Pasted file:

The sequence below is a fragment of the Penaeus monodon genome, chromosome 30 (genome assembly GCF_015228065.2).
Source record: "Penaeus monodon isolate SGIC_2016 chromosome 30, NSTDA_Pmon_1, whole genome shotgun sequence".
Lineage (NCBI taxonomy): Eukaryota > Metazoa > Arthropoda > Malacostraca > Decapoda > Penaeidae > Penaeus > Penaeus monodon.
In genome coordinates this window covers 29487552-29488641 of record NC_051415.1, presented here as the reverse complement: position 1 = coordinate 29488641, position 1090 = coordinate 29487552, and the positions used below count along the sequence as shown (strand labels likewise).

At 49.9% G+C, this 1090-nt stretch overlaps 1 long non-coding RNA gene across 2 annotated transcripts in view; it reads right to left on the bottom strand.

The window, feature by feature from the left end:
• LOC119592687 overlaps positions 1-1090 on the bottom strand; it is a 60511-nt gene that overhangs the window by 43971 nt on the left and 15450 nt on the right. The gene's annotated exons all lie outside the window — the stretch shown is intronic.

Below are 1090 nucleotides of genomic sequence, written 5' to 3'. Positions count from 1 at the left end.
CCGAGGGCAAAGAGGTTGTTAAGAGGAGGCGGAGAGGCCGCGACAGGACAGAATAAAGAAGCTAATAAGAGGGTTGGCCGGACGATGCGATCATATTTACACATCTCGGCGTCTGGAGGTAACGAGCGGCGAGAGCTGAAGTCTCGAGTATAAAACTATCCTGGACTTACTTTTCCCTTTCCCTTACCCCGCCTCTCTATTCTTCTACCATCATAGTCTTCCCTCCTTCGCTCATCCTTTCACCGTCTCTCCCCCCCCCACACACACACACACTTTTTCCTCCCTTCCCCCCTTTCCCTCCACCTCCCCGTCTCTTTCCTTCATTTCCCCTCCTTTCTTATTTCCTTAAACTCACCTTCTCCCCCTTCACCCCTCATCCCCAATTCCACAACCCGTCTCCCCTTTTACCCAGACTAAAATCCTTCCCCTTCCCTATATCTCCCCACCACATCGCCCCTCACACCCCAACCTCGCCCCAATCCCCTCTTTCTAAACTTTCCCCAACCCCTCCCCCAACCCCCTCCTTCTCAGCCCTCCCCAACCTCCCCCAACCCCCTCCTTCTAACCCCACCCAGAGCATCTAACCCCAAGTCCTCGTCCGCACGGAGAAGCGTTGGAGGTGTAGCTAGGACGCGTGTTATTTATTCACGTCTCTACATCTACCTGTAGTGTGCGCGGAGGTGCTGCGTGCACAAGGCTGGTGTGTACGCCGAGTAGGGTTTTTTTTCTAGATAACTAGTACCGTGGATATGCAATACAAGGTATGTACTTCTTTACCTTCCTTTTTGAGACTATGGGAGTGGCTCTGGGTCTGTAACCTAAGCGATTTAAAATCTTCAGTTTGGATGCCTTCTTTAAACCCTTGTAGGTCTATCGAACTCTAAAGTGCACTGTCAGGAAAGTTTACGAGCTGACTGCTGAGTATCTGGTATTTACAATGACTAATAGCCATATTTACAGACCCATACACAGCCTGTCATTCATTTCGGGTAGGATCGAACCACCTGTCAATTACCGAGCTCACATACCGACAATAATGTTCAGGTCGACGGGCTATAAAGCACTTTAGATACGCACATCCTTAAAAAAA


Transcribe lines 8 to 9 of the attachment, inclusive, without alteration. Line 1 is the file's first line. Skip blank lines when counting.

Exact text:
Below are 1090 nucleotides of genomic sequence, written 5' to 3'. Positions count from 1 at the left end.
CCGAGGGCAAAGAGGTTGTTAAGAGGAGGCGGAGAGGCCGCGACAGGACAGAATAAAGAAGCTAATAAGAGGGTTGGCCGGACGATGCGATCATATTTACACATCTCGGCGTCTGGAGGTAACGAGCGGCGAGAGCTGAAGTCTCGAGTATAAAACTATCCTGGACTTACTTTTCCCTTTCCCTTACCCCGCCTCTCTATTCTTCTACCATCATAGTCTTCCCTCCTTCGCTCATCCTTTCACCGTCTCTCCCCCCCCCACACACACACACACTTTTTCCTCCCTTCCCCCCTTTCCCTCCACCTCCCCGTCTCTTTCCTTCATTTCCCCTCCTTTCTTATTTCCTTAAACTCACCTTCTCCCCCTTCACCCCTCATCCCCAATTCCACAACCCGTCTCCCCTTTTACCCAGACTAAAATCCTTCCCCTTCCCTATATCTCCCCACCACATCGCCCCTCACACCCCAACCTCGCCCCAATCCCCTCTTTCTAAACTTTCCCCAACCCCTCCCCCAACCCCCTCCTTCTCAGCCCTCCCCAACCTCCCCCAACCCCCTCCTTCTAACCCCACCCAGAGCATCTAACCCCAAGTCCTCGTCCGCACGGAGAAGCGTTGGAGGTGTAGCTAGGACGCGTGTTATTTATTCACGTCTCTACATCTACCTGTAGTGTGCGCGGAGGTGCTGCGTGCACAAGGCTGGTGTGTACGCCGAGTAGGGTTTTTTTTCTAGATAACTAGTACCGTGGATATGCAATACAAGGTATGTACTTCTTTACCTTCCTTTTTGAGACTATGGGAGTGGCTCTGGGTCTGTAACCTAAGCGATTTAAAATCTTCAGTTTGGATGCCTTCTTTAAACCCTTGTAGGTCTATCGAACTCTAAAGTGCACTGTCAGGAAAGTTTACGAGCTGACTGCTGAGTATCTGGTATTTACAATGACTAATAGCCATATTTACAGACCCATACACAGCCTGTCATTCATTTCGGGTAGGATCGAACCACCTGTCAATTACCGAGCTCACATACCGACAATAATGTTCAGGTCGACGGGCTATAAAGCACTTTAGATACGCACATCCTTAAAAAAA